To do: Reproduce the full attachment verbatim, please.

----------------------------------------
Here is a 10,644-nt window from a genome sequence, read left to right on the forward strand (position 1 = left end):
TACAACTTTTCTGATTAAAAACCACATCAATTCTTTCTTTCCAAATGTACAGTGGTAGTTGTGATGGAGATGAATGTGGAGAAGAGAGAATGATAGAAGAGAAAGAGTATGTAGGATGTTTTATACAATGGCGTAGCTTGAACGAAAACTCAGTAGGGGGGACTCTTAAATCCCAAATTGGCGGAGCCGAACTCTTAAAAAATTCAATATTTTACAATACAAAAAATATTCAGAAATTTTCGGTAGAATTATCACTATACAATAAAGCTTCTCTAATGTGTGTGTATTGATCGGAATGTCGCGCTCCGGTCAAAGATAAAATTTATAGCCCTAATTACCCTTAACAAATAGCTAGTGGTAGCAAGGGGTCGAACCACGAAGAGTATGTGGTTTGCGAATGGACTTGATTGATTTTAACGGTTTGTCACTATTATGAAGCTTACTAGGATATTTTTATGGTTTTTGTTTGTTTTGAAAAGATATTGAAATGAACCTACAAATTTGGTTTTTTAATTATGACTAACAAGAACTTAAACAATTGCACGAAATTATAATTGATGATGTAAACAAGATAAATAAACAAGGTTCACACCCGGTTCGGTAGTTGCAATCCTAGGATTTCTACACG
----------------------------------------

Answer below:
Here is a 10,644-nt window from a genome sequence, read left to right on the forward strand (position 1 = left end):
TACAACTTTTCTGATTAAAAACCACATCAATTCTTTCTTTCCAAATGTACAGTGGTAGTTGTGATGGAGATGAATGTGGAGAAGAGAGAATGATAGAAGAGAAAGAGTATGTAGGATGTTTTATACAATGGCGTAGCTTGAACGAAAACTCAGTAGGGGGGACTCTTAAATCCCAAATTGGCGGAGCCGAACTCTTAAAAAATTCAATATTTTACAATACAAAAAATATTCAGAAATTTTCGGTAGAATTATCACTATACAATAAAGCTTCTCTAATGTGTGTGTATTGATCGGAATGTCGCGCTCCGGTCAAAGATAAAATTTATAGCCCTAATTACCCTTAACAAATAGCTAGTGGTAGCAAGGGGTCGAACCACGAAGAGTATGTGGTTTGCGAATGGACTTGATTGATTTTAACGGTTTGTCACTATTATGAAGCTTACTAGGATATTTTTATGGTTTTTGTTTGTTTTGAAAAGATATTGAAATGAACCTACAAATTTGGTTTTTTAATTATGACTAACAAGAACTTAAACAATTGCACGAAATTATAATTGATGATGTAAACAAGATAAATAAACAAGGTTCACACCCGGTTCGGTAGTTGCAATCCTAGGATTTCTACACG